Today marks the 90th anniversary of the death of Israel Zangwill. He was a British author at the forefront of cultural Zionism during the nineteenth century. Born in London in 1864 to Jewish immigrants, Zangwill was educated at the Jews’ Free School where he later became a teacher. He produced numerous poems, plays and novels including The Children of the Ghetto: a Study of a Peculiar People (1892) and The King of Schnorrers (1894). His play, The Melting Pot (1908) about a Russian-Jewish immigrant family, popularised this metaphor used to describe American absorption of immigrants and his work earned him the nickname the “Dickens of the Ghetto”.
Correspondence from the collection MS 116/52 Papers relating to Israel Zangwill indicated the circles Zangwill moved in. For example, in January 1894 he wrote to the author and poet Richard Le Gallienne:
I have hesitated to ask you to come up all this way but have decided to give you the option. To-morrow night (Tuesday) from 8.30 interesting men will be dropping in to smoke and talk. The notice is short because the thing is informal. There will be several “Waterloo” men. [MS 116/52 AJ208/1]
In 1898, he corresponded with Walter Bliss of the American Publishing Company to thank him for sending a copy of Mark Twain’s book: “I hope it will be a big success. Mark is a fine old fellow.” [MS 116/52 AJ209/5]
We also hold a collection of postcards [part of MS 295 Papers of Louis and Israel Zangwill], many sent by Israel and his brother Louis to their mother while they were on a tour of Europe. Israel was 37 and already a successful author and lecturer. The text, difficult to decipher in the image, recounts how Zangwill has inadvertently switched hats following a haircut:
I have just discovered I changed hats with somebody in Rome: as good or better but of different shape. I didn’t notice it, perhaps through having my hair cut, so I expected to look different. They wanted 1 franc for Mark’s shampoo, so I had a row and wouldn’t pay it. They always give in. [MS 295 A1018/1/2]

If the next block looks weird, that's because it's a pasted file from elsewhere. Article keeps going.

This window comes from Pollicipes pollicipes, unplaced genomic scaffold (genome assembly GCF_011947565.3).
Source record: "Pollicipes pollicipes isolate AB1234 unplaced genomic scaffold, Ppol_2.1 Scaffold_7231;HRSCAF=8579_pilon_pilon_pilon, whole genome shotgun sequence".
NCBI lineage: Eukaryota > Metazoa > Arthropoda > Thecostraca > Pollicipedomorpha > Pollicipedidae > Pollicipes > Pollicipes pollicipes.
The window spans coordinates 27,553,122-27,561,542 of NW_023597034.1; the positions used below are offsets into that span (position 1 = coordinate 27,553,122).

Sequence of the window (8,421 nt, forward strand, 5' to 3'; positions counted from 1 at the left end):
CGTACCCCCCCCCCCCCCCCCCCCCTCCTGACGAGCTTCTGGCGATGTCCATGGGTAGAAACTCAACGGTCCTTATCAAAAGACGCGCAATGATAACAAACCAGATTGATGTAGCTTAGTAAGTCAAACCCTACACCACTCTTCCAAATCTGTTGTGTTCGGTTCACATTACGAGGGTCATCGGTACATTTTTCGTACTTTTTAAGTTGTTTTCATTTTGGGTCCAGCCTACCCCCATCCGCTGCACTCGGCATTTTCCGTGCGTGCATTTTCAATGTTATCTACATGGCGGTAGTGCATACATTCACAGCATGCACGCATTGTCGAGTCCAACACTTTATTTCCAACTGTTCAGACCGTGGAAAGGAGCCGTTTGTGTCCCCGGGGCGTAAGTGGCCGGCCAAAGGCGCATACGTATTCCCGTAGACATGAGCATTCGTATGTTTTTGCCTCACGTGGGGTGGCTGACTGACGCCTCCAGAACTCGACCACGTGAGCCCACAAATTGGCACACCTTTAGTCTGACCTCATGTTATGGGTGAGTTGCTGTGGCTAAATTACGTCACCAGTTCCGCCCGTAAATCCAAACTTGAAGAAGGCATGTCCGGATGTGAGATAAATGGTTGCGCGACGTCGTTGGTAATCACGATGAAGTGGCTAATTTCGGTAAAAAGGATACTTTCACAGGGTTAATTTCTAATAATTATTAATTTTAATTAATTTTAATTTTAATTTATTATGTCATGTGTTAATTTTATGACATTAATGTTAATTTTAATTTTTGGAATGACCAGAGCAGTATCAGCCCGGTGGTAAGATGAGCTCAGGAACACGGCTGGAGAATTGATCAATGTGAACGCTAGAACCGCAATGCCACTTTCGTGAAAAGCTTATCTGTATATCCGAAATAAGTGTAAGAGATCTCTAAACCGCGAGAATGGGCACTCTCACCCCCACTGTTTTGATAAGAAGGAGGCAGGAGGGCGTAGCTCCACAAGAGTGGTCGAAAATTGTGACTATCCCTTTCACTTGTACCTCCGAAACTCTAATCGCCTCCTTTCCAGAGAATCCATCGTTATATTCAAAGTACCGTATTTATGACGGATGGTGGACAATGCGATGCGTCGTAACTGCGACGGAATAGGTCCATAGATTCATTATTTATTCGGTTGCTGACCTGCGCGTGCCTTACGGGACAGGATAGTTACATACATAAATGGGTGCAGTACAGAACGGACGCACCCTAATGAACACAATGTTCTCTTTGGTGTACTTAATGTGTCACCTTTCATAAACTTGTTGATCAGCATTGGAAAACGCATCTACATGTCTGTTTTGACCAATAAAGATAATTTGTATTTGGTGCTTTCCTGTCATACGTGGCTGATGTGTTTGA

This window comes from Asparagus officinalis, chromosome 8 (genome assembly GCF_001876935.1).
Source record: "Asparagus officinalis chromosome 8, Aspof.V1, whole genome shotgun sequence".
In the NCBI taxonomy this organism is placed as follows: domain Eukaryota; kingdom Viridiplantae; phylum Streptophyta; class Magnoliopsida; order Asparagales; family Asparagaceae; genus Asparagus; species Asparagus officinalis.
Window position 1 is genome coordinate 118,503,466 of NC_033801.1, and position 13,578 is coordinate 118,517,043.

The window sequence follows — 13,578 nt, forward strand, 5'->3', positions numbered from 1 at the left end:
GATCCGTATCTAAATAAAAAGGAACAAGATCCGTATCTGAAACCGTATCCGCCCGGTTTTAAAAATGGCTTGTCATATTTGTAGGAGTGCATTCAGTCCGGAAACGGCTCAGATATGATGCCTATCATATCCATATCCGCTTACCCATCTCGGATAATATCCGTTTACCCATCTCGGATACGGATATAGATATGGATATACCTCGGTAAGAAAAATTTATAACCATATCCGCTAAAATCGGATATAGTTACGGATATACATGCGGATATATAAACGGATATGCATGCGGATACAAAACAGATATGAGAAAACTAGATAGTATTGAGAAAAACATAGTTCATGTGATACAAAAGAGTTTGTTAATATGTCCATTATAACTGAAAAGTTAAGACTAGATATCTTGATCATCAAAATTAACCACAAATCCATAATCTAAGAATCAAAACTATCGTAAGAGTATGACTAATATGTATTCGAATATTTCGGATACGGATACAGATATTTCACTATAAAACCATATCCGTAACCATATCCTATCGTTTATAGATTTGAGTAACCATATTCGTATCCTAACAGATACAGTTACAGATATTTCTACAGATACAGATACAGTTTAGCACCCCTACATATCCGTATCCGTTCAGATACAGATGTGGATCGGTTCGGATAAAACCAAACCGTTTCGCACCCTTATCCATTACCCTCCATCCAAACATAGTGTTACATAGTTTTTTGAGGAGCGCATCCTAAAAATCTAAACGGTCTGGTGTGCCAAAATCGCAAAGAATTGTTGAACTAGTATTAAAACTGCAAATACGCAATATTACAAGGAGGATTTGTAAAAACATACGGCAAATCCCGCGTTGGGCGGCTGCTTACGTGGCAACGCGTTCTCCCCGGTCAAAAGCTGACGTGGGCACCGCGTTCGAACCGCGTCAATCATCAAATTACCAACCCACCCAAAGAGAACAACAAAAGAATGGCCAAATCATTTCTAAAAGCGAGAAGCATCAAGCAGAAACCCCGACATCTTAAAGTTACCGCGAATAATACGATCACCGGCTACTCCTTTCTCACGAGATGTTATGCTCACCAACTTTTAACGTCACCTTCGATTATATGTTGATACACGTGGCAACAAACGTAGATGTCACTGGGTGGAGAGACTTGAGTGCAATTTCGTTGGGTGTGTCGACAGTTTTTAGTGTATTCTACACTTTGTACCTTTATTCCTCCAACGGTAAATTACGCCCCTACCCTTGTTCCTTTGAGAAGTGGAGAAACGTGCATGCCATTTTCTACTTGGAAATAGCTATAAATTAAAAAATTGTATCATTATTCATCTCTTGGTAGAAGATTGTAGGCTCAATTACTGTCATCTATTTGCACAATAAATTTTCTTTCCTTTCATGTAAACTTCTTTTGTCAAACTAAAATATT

Harry Ward, secretary to the Golders Green Synagogue, was a founding member and honorary secretary of the Israel Zangwill Fellowship. He spent 60 years collecting a vast library of Zangwilliana, now in the University’s Special Collections [MS 294]. Collected over Ward’s lifetime, the material includes Zangwill correspondence – for example with his lecture agent, Gerald Christy, 1895-1906 – as well as Ward’s own correspondence and research papers. Ward’s comprehensive collection of books by Zangwill, or in which he is mentioned, was added to the Parkes Library.
Zangwill was a founder of the Jewish Territorial Organisation (ITO). This group of Zionists wanted to find an alternative to Israel for the creation of a Jewish homeland. In 1906, Zangwill wrote to Carl Stettaeur seeking support for the organisation. Stettauer had visited Russia the previous year to arrange relief work following the pogroms:
At most you can say that your desire to identify yourself with other causes prevents you identifying yourself with the practical work of our Organisation, but what prevents you from paying 1/- a year as a passive member to produce an effect, however distant, that cannot possibly be other than beneficial? [MS 128 AJ22/F4]
Another smaller collection of papers is that of Ruth Phillips, secretary to Lucien Wolf and Israel Zangwill [MS 116/5].
Zangwill died in 1926 in Midhurst, West Sussex. In celebration of his life, the Jewish Museum, London has created Zangwill’s Spitalfields, an audio-visual walking tour of the historic Spitalfields area of London’s East End.